Your stuff about engines is just meh…”Yes you have said before you are in favour of the spec (“world”) engine as Totd called it.” I don’t recall saying much either way on the new engines and it is what it is. They are apparently going to be less complex, less expensive, and more plug and play. What’s not to like? But your reference to a World engine and seemingly equating that to a spec engine is just a whatever moment for me. Perhaps you have information on strict development regs surrounding the pu for 2026 onward? Do share and then maybe I will understand where this “spec (“world”) engine as Totd called it” comment you’ve made comes from. As far as I can tell teams are on board, not to mention outsiders the likes of VW, with the next generation pu, whatever exactly that will look like and however much freedom the teams will have to innovate it.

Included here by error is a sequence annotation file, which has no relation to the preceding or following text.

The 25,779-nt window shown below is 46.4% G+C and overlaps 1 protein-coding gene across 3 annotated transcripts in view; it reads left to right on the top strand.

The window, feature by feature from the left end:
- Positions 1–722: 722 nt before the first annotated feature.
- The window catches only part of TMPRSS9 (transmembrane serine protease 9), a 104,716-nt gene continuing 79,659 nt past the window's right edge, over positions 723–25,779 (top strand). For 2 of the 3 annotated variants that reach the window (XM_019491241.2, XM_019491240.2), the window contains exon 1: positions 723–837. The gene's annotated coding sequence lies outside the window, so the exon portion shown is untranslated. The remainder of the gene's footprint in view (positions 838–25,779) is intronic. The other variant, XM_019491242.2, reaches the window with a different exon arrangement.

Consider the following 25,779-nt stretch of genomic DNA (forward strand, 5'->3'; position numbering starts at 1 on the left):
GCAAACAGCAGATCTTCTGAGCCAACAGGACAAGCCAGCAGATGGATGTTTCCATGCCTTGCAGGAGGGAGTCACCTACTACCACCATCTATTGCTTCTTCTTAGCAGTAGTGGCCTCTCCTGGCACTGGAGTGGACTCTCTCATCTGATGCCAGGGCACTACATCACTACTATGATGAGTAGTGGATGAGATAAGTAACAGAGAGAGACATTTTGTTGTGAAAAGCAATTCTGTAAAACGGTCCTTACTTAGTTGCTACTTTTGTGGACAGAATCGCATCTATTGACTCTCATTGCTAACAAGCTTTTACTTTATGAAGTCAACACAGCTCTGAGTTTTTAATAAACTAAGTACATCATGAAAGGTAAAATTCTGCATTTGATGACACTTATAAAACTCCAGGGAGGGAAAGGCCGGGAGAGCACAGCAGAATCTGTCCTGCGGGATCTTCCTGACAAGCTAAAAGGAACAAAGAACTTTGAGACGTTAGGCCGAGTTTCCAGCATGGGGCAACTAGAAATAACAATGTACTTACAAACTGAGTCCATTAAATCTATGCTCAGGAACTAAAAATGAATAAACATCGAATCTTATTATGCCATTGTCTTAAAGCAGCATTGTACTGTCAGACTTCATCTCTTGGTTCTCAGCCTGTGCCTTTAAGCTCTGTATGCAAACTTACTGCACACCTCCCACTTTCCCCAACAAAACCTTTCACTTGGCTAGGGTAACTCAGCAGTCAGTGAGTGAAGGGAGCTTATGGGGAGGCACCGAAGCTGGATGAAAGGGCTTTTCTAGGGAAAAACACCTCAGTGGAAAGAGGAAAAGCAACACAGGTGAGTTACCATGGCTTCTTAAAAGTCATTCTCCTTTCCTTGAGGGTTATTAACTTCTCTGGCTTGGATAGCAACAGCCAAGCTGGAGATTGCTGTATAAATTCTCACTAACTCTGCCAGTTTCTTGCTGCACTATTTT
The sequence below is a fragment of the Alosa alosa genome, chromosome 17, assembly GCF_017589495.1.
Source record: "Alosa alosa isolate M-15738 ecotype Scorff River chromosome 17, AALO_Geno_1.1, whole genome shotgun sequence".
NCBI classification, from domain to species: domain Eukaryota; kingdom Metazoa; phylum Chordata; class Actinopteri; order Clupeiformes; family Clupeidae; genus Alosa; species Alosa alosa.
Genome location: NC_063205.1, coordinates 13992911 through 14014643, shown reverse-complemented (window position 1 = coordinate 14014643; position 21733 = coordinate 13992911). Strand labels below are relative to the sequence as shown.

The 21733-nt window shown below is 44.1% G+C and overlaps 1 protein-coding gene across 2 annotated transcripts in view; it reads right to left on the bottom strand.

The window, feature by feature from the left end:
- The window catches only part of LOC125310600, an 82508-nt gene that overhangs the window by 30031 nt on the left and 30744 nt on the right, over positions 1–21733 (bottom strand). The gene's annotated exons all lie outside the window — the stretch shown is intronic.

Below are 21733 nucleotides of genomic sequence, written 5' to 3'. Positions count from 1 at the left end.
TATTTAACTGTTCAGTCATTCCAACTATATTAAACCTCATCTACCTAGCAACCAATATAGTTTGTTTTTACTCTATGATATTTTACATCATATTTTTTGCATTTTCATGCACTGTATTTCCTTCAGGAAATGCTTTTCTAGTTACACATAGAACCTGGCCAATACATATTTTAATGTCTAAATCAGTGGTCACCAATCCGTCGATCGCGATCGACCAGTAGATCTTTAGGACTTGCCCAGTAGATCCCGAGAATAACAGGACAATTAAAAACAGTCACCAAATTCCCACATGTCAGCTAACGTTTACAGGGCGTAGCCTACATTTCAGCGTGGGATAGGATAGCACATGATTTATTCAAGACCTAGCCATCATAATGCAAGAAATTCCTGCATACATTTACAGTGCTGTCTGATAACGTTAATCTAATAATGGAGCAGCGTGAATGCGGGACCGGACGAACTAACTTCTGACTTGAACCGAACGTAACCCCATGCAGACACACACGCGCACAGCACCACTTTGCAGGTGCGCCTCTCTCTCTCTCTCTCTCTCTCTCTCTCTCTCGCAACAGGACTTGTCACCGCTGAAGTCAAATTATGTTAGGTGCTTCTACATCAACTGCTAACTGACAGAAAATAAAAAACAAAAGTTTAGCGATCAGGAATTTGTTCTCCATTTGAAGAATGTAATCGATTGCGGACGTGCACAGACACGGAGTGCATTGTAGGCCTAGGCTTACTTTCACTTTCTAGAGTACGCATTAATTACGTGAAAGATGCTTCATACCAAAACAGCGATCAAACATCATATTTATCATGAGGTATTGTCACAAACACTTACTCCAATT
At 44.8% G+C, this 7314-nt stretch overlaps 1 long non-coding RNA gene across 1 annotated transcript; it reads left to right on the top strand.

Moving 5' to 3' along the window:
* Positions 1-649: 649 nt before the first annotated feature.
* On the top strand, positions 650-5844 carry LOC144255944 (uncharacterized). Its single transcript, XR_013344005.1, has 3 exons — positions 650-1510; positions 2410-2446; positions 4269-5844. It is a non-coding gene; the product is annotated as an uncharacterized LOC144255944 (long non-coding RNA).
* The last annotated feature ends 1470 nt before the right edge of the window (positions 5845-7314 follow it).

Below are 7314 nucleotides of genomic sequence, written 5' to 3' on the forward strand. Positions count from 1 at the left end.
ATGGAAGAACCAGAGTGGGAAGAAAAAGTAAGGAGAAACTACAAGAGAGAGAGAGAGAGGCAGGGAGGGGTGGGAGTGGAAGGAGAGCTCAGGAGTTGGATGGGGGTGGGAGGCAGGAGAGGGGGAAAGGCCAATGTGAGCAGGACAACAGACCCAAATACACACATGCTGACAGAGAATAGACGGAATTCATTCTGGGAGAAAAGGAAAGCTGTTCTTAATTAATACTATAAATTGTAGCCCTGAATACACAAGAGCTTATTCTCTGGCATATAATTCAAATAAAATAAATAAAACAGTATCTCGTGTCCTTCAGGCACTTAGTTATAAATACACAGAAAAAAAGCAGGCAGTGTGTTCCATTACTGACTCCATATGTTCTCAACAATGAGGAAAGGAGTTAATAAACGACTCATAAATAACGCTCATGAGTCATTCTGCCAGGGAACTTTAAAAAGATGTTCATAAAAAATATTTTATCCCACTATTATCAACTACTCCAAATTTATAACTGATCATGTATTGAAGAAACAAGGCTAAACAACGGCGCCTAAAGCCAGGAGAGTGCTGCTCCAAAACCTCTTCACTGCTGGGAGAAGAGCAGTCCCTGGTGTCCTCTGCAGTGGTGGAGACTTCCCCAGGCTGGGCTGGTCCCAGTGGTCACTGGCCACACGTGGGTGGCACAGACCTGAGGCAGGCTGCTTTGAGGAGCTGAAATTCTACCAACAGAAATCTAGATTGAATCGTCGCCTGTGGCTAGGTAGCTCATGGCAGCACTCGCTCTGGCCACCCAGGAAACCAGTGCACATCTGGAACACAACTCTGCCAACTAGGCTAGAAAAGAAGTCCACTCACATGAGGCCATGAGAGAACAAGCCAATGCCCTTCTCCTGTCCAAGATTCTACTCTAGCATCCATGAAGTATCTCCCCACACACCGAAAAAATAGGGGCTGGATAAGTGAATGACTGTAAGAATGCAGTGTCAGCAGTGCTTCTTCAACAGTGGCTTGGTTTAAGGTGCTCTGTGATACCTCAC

5. @robbied90

              All I have ever done is go with whatever articles have said about VW’s potential involvement over the years.

              Yes but you keep backing the wrong one’s robbie :)

              The latest we heard on this site within the last few months is that their participation, likely from 2026 onward, likely from 2026 onward, was looking like it might well happen this time and all that remains is an official announcement.

              That’s a very long bow to draw. Entering F1 as a PU supplier is a big enough step (Redbull, McLaren)? Coming in with a new team in such uncertain times in the Motor industry…I don’t think so.